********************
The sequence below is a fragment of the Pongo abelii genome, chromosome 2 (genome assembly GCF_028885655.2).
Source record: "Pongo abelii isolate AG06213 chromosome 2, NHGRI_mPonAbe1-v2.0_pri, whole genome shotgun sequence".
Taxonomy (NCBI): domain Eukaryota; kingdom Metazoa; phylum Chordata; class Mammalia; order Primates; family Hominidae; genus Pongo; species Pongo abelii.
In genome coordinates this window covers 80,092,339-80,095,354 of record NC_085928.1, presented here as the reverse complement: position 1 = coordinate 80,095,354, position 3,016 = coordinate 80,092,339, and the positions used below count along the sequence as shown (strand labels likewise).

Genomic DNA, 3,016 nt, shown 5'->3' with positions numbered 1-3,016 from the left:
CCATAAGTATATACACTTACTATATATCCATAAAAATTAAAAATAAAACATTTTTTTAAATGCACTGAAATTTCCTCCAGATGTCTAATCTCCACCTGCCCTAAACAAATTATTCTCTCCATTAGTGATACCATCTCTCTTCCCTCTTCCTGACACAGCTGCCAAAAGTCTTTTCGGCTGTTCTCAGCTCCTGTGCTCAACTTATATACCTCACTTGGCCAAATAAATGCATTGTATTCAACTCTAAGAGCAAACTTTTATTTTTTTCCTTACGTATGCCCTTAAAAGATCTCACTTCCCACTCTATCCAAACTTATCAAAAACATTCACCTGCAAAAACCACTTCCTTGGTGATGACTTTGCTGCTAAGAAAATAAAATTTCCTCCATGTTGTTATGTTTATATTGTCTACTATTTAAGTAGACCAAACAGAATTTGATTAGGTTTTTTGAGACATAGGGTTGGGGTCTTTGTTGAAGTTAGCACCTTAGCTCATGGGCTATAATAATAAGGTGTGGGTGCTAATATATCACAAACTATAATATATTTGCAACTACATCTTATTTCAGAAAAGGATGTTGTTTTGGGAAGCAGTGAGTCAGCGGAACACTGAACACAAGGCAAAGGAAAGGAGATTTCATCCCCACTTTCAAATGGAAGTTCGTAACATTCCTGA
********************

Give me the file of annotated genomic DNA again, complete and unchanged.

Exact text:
The sequence below is a fragment of the Pongo abelii genome, chromosome 2 (genome assembly GCF_028885655.2).
Source record: "Pongo abelii isolate AG06213 chromosome 2, NHGRI_mPonAbe1-v2.0_pri, whole genome shotgun sequence".
Taxonomy (NCBI): domain Eukaryota; kingdom Metazoa; phylum Chordata; class Mammalia; order Primates; family Hominidae; genus Pongo; species Pongo abelii.
In genome coordinates this window covers 80,092,339-80,095,354 of record NC_085928.1, presented here as the reverse complement: position 1 = coordinate 80,095,354, position 3,016 = coordinate 80,092,339, and the positions used below count along the sequence as shown (strand labels likewise).

Genomic DNA, 3,016 nt, shown 5'->3' with positions numbered 1-3,016 from the left:
CCATAAGTATATACACTTACTATATATCCATAAAAATTAAAAATAAAACATTTTTTTAAATGCACTGAAATTTCCTCCAGATGTCTAATCTCCACCTGCCCTAAACAAATTATTCTCTCCATTAGTGATACCATCTCTCTTCCCTCTTCCTGACACAGCTGCCAAAAGTCTTTTCGGCTGTTCTCAGCTCCTGTGCTCAACTTATATACCTCACTTGGCCAAATAAATGCATTGTATTCAACTCTAAGAGCAAACTTTTATTTTTTTCCTTACGTATGCCCTTAAAAGATCTCACTTCCCACTCTATCCAAACTTATCAAAAACATTCACCTGCAAAAACCACTTCCTTGGTGATGACTTTGCTGCTAAGAAAATAAAATTTCCTCCATGTTGTTATGTTTATATTGTCTACTATTTAAGTAGACCAAACAGAATTTGATTAGGTTTTTTGAGACATAGGGTTGGGGTCTTTGTTGAAGTTAGCACCTTAGCTCATGGGCTATAATAATAAGGTGTGGGTGCTAATATATCACAAACTATAATATATTTGCAACTACATCTTATTTCAGAAAAGGATGTTGTTTTGGGAAGCAGTGAGTCAGCGGAACACTGAACACAAGGCAAAGGAAAGGAGATTTCATCCCCACTTTCAAATGGAAGTTCGTAACATTCCTGA